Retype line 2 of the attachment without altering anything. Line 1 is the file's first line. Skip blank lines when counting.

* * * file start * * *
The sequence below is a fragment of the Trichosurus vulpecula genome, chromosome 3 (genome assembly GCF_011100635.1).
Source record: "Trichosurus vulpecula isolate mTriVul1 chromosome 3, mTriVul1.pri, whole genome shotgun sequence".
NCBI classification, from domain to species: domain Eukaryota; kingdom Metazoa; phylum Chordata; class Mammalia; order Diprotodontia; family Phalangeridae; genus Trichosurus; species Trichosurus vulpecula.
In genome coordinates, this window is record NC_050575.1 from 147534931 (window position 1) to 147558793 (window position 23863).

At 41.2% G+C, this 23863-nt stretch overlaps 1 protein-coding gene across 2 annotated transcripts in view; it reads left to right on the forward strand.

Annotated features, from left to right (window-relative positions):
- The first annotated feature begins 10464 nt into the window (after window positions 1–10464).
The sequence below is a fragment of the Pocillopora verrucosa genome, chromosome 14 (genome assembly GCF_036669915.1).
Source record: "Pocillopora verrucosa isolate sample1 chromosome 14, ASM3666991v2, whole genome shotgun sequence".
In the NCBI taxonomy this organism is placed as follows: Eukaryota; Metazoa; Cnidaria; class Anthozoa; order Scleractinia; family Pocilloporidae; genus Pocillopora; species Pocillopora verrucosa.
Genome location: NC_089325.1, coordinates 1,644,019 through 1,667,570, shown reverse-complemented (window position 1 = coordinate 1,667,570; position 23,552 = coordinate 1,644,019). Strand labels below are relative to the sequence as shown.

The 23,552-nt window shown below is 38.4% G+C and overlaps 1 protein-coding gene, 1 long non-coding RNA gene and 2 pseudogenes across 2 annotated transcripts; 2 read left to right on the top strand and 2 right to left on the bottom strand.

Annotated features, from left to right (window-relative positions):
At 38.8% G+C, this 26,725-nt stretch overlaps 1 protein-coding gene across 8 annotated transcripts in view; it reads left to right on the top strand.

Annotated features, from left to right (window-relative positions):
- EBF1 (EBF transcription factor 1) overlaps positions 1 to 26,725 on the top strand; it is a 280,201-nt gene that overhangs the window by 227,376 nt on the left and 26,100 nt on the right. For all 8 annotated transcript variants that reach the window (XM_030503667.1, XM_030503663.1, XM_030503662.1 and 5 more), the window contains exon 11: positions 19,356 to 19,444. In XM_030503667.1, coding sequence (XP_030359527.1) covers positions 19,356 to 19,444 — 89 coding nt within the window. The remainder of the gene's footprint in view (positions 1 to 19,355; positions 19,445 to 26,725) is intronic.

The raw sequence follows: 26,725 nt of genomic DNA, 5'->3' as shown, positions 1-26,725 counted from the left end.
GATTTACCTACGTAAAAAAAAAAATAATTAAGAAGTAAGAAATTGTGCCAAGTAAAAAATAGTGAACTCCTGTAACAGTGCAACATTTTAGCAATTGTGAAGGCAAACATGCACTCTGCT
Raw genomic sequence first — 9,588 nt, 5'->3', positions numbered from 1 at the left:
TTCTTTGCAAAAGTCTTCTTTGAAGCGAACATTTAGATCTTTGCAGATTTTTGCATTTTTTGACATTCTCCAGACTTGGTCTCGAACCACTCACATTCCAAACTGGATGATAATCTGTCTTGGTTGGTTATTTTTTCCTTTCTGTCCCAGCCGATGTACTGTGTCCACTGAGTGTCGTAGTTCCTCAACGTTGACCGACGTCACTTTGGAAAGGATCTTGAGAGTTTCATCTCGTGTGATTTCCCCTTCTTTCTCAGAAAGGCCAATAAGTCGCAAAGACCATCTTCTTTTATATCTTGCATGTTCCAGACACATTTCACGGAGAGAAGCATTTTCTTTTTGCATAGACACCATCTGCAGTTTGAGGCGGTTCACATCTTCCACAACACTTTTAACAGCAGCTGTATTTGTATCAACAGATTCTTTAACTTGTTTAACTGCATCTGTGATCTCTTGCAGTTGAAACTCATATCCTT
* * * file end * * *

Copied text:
Source record: "Trichosurus vulpecula isolate mTriVul1 chromosome 3, mTriVul1.pri, whole genome shotgun sequence".